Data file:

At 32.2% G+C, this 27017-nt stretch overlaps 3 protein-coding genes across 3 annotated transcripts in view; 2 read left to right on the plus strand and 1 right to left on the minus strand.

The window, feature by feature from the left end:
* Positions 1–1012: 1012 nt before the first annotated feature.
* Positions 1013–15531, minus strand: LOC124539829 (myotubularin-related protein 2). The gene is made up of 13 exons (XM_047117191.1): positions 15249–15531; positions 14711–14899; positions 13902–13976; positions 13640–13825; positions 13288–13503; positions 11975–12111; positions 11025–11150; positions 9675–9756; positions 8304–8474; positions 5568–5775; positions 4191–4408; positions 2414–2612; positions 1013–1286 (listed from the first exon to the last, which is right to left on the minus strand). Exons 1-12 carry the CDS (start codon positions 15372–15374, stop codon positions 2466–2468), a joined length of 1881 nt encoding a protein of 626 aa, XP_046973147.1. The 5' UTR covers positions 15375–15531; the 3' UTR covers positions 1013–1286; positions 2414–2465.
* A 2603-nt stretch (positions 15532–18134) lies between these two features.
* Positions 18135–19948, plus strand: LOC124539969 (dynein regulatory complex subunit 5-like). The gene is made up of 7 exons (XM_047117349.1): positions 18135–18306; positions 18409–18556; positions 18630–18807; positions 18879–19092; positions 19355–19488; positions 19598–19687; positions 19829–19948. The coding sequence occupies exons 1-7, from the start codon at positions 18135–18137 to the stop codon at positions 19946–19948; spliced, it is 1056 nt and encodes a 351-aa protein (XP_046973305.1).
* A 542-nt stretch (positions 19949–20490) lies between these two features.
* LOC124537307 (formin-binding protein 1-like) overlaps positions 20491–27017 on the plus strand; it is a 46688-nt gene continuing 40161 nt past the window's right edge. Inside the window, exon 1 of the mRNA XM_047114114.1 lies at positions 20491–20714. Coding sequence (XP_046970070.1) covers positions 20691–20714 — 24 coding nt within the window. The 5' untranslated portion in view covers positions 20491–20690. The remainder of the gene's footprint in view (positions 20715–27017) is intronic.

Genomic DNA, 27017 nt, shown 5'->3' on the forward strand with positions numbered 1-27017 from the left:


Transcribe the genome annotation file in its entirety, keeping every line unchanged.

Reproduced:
At 32.2% G+C, this 27017-nt stretch overlaps 3 protein-coding genes across 3 annotated transcripts in view; 2 read left to right on the plus strand and 1 right to left on the minus strand.

The window, feature by feature from the left end:
* Positions 1–1012: 1012 nt before the first annotated feature.
* Positions 1013–15531, minus strand: LOC124539829 (myotubularin-related protein 2). The gene is made up of 13 exons (XM_047117191.1): positions 15249–15531; positions 14711–14899; positions 13902–13976; positions 13640–13825; positions 13288–13503; positions 11975–12111; positions 11025–11150; positions 9675–9756; positions 8304–8474; positions 5568–5775; positions 4191–4408; positions 2414–2612; positions 1013–1286 (listed from the first exon to the last, which is right to left on the minus strand). Exons 1-12 carry the CDS (start codon positions 15372–15374, stop codon positions 2466–2468), a joined length of 1881 nt encoding a protein of 626 aa, XP_046973147.1. The 5' UTR covers positions 15375–15531; the 3' UTR covers positions 1013–1286; positions 2414–2465.
* A 2603-nt stretch (positions 15532–18134) lies between these two features.
* Positions 18135–19948, plus strand: LOC124539969 (dynein regulatory complex subunit 5-like). The gene is made up of 7 exons (XM_047117349.1): positions 18135–18306; positions 18409–18556; positions 18630–18807; positions 18879–19092; positions 19355–19488; positions 19598–19687; positions 19829–19948. The coding sequence occupies exons 1-7, from the start codon at positions 18135–18137 to the stop codon at positions 19946–19948; spliced, it is 1056 nt and encodes a 351-aa protein (XP_046973305.1).
* A 542-nt stretch (positions 19949–20490) lies between these two features.
* LOC124537307 (formin-binding protein 1-like) overlaps positions 20491–27017 on the plus strand; it is a 46688-nt gene continuing 40161 nt past the window's right edge. Inside the window, exon 1 of the mRNA XM_047114114.1 lies at positions 20491–20714. Coding sequence (XP_046970070.1) covers positions 20691–20714 — 24 coding nt within the window. The 5' untranslated portion in view covers positions 20491–20690. The remainder of the gene's footprint in view (positions 20715–27017) is intronic.

Genomic DNA, 27017 nt, shown 5'->3' on the forward strand with positions numbered 1-27017 from the left: